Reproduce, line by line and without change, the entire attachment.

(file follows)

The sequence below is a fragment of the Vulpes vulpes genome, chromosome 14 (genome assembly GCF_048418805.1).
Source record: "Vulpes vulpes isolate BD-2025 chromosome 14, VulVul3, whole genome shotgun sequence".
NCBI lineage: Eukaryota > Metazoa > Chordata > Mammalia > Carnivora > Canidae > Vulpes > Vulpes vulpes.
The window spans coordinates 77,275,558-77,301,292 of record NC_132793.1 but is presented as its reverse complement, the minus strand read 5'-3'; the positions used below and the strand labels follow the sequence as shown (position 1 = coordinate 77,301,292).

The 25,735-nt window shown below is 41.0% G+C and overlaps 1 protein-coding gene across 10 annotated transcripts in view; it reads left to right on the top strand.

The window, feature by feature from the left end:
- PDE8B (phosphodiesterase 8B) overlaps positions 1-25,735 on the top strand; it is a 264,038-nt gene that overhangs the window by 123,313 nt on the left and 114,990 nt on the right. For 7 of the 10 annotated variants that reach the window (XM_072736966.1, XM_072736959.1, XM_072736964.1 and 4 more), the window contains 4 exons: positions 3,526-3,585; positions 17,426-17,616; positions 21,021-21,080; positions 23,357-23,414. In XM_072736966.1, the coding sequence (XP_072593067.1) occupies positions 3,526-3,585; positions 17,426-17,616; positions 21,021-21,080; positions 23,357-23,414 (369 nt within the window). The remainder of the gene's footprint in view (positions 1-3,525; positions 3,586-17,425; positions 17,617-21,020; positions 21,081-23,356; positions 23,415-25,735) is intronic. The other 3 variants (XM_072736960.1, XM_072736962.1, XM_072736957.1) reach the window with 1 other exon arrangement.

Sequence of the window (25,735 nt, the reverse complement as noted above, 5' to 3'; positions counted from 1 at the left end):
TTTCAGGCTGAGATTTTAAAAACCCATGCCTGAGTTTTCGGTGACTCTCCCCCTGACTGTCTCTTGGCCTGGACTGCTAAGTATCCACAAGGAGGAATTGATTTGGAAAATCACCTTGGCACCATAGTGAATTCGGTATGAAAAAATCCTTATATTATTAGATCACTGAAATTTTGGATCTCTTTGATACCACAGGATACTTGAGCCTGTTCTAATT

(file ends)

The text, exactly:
The sequence below is a fragment of the Vulpes vulpes genome, chromosome 14 (genome assembly GCF_048418805.1).
Source record: "Vulpes vulpes isolate BD-2025 chromosome 14, VulVul3, whole genome shotgun sequence".
NCBI lineage: Eukaryota > Metazoa > Chordata > Mammalia > Carnivora > Canidae > Vulpes > Vulpes vulpes.
The window spans coordinates 77,275,558-77,301,292 of record NC_132793.1 but is presented as its reverse complement, the minus strand read 5'-3'; the positions used below and the strand labels follow the sequence as shown (position 1 = coordinate 77,301,292).

The 25,735-nt window shown below is 41.0% G+C and overlaps 1 protein-coding gene across 10 annotated transcripts in view; it reads left to right on the top strand.

The window, feature by feature from the left end:
- PDE8B (phosphodiesterase 8B) overlaps positions 1-25,735 on the top strand; it is a 264,038-nt gene that overhangs the window by 123,313 nt on the left and 114,990 nt on the right. For 7 of the 10 annotated variants that reach the window (XM_072736966.1, XM_072736959.1, XM_072736964.1 and 4 more), the window contains 4 exons: positions 3,526-3,585; positions 17,426-17,616; positions 21,021-21,080; positions 23,357-23,414. In XM_072736966.1, the coding sequence (XP_072593067.1) occupies positions 3,526-3,585; positions 17,426-17,616; positions 21,021-21,080; positions 23,357-23,414 (369 nt within the window). The remainder of the gene's footprint in view (positions 1-3,525; positions 3,586-17,425; positions 17,617-21,020; positions 21,081-23,356; positions 23,415-25,735) is intronic. The other 3 variants (XM_072736960.1, XM_072736962.1, XM_072736957.1) reach the window with 1 other exon arrangement.

Sequence of the window (25,735 nt, the reverse complement as noted above, 5' to 3'; positions counted from 1 at the left end):
TTTCAGGCTGAGATTTTAAAAACCCATGCCTGAGTTTTCGGTGACTCTCCCCCTGACTGTCTCTTGGCCTGGACTGCTAAGTATCCACAAGGAGGAATTGATTTGGAAAATCACCTTGGCACCATAGTGAATTCGGTATGAAAAAATCCTTATATTATTAGATCACTGAAATTTTGGATCTCTTTGATACCACAGGATACTTGAGCCTGTTCTAATT